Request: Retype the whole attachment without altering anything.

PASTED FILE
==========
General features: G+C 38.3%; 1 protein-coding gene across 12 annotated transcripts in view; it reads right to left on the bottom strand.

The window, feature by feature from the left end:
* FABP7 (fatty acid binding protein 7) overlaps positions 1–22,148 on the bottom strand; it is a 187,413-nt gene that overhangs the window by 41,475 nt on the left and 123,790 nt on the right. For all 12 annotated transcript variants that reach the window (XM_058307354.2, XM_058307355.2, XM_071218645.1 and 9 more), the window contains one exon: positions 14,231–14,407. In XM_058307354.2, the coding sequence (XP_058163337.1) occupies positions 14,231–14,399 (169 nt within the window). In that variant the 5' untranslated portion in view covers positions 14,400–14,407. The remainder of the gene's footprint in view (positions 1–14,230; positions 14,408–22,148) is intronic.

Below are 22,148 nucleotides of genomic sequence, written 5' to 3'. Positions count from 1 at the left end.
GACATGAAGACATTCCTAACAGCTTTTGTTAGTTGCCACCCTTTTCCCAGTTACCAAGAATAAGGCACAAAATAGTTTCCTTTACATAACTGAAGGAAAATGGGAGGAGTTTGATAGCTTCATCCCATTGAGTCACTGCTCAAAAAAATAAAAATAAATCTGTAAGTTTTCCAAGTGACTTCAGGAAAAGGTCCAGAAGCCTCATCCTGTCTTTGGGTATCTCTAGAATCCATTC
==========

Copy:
General features: G+C 38.3%; 1 protein-coding gene across 12 annotated transcripts in view; it reads right to left on the bottom strand.

The window, feature by feature from the left end:
* FABP7 (fatty acid binding protein 7) overlaps positions 1–22,148 on the bottom strand; it is a 187,413-nt gene that overhangs the window by 41,475 nt on the left and 123,790 nt on the right. For all 12 annotated transcript variants that reach the window (XM_058307354.2, XM_058307355.2, XM_071218645.1 and 9 more), the window contains one exon: positions 14,231–14,407. In XM_058307354.2, the coding sequence (XP_058163337.1) occupies positions 14,231–14,399 (169 nt within the window). In that variant the 5' untranslated portion in view covers positions 14,400–14,407. The remainder of the gene's footprint in view (positions 1–14,230; positions 14,408–22,148) is intronic.

Below are 22,148 nucleotides of genomic sequence, written 5' to 3'. Positions count from 1 at the left end.
GACATGAAGACATTCCTAACAGCTTTTGTTAGTTGCCACCCTTTTCCCAGTTACCAAGAATAAGGCACAAAATAGTTTCCTTTACATAACTGAAGGAAAATGGGAGGAGTTTGATAGCTTCATCCCATTGAGTCACTGCTCAAAAAAATAAAAATAAATCTGTAAGTTTTCCAAGTGACTTCAGGAAAAGGTCCAGAAGCCTCATCCTGTCTTTGGGTATCTCTAGAATCCATTC